Questions regarding the longevity of a piece of art come down to context over content. So much of what is perceived as outdated can retain its social and political value in the hands of the right artists. In order for that process to succeed, audiences must remain willing to bear witness to what makes them uncomfortable.
"You don't make theatre to create the world you want to see. That's not what theatre is about at all. It is to reflect the difficult and the positive and anything about who we are." Sher says, "Theatre has to be able to include all points of view, difficult or not difficult, and isn't coming to conclusions about the world, but only presenting complex questions and problems that we need to face. And then the audience gets to come to conclusions."
Ms. Tepper offered a similar take, saying, "I don't want a Pal Joey whose misogyny is muted or a Show Boat where the racism is adjusted. As long as people were racist, or misogynist, or abusive - and of course they were- I think it serves audiences to see those stories being told." she continues, "It might change the ways we're able to root for certain storylines or characters- or not. Empathy is one of the main goals of the theatre, as is being able to view situations from different angles. If we were just watching stories that were mirrors of ourselves, in this year 2019, perfectly correct from a right-and-wrong angle, we would not be able to examine our own views and prejudices and seek to understand others in the way that theatre is meant to encourage."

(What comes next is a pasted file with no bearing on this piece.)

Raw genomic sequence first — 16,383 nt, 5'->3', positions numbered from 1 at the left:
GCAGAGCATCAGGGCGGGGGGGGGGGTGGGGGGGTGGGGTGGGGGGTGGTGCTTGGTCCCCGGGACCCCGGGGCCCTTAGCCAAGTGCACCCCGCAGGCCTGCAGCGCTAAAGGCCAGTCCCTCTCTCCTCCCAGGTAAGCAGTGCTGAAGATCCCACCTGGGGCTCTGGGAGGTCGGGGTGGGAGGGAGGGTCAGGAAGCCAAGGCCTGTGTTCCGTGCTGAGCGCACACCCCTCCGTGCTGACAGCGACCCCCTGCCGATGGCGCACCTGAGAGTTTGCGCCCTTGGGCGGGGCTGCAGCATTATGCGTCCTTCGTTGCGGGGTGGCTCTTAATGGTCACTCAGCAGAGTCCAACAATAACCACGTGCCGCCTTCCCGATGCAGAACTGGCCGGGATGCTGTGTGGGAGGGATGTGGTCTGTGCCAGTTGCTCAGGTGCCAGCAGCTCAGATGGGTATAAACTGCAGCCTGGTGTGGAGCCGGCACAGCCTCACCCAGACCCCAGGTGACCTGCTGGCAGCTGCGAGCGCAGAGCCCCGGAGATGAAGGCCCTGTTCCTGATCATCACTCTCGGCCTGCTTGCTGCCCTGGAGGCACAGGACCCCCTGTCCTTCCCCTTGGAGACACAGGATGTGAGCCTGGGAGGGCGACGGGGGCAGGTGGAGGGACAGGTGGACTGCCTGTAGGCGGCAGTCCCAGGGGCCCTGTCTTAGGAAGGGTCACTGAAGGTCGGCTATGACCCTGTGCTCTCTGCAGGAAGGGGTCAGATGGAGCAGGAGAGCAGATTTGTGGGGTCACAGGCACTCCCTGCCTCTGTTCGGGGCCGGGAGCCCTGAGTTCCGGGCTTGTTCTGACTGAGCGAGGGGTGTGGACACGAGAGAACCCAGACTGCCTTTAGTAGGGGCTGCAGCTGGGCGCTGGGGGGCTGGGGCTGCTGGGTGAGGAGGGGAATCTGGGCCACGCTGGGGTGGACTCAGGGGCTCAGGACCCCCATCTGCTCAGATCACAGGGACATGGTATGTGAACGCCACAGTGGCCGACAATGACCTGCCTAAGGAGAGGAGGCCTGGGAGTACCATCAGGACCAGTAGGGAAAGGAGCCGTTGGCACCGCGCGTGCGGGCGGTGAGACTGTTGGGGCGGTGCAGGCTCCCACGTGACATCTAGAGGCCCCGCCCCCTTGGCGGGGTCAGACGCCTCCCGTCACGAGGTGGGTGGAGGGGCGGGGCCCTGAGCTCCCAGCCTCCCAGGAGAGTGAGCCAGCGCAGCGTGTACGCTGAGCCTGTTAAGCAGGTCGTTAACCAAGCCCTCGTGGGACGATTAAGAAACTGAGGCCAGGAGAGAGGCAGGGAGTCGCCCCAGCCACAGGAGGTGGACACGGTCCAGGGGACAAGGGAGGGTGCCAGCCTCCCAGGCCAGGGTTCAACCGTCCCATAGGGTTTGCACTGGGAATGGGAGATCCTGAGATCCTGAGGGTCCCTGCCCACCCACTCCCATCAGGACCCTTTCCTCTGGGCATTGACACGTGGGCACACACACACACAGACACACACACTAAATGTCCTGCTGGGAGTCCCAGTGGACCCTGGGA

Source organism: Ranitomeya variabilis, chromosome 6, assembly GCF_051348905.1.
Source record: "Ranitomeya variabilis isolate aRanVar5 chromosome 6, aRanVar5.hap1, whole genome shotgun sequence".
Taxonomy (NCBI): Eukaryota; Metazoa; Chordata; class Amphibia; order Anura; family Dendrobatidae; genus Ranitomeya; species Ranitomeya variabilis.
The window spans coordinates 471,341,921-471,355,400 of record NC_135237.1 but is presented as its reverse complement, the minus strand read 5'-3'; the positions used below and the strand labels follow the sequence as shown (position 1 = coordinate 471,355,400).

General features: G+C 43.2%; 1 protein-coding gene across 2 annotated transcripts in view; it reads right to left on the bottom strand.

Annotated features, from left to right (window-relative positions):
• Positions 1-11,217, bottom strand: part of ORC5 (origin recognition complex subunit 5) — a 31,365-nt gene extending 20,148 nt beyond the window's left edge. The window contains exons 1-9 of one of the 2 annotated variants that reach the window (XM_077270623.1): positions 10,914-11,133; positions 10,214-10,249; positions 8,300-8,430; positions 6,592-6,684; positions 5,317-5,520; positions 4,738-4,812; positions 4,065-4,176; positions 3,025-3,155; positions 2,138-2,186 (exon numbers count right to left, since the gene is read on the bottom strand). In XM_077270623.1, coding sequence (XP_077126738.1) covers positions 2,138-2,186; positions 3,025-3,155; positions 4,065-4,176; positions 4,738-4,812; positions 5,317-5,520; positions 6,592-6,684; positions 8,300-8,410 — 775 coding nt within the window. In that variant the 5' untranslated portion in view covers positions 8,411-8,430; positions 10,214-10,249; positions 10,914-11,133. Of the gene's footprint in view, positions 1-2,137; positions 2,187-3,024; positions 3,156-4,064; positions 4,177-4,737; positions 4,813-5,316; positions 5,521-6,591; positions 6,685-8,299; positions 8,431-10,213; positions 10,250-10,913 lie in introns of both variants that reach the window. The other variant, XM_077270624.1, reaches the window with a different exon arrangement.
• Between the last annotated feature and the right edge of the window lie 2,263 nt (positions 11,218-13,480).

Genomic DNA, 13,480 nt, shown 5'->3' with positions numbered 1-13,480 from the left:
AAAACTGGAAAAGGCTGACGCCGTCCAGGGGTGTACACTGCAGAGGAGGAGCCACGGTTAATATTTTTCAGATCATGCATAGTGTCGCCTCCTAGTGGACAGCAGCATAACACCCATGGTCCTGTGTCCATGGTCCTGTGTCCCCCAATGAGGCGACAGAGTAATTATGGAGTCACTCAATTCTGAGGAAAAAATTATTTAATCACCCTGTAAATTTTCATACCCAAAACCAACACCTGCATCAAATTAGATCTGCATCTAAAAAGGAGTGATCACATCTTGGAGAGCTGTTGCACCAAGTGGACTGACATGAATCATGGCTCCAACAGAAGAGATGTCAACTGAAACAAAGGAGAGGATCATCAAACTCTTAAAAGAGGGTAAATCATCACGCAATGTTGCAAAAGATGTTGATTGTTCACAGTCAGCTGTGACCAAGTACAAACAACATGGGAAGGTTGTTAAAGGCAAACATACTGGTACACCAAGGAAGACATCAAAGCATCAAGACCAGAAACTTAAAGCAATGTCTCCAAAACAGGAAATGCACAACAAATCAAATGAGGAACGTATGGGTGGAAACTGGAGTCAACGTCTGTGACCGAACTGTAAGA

Daniel Fish offered a cautiously optimistic take, saying, "If you trust your audience and say, 'Here, we made this and we want you to bear witness to it.' I do believe that people have the capacity and even the desire to do it. But I think it's something that in many ways has become increasingly atrophied."
In a moment where #MeToo, police brutality, gun violence, and ongoing human rights atrocities have become part of our daily routine, fear has become a national commodity, History tells us that it is natural for art to bear the brunt of that fear, as it breeds a well-intentioned, yet wrongheaded strain of censorship that attempts to dictate the terms of expression to preserve our safety.
No one entity is to blame for the insanity that surrounds us and the censoring of challenging art will not prevent its proliferation. It can, however, afford us the opportunity to examine the world that shapes these issues and inspire the sorts of changes we wish to see - so long as there are artists willing to explore these stories fully, and audiences willing to take the ride.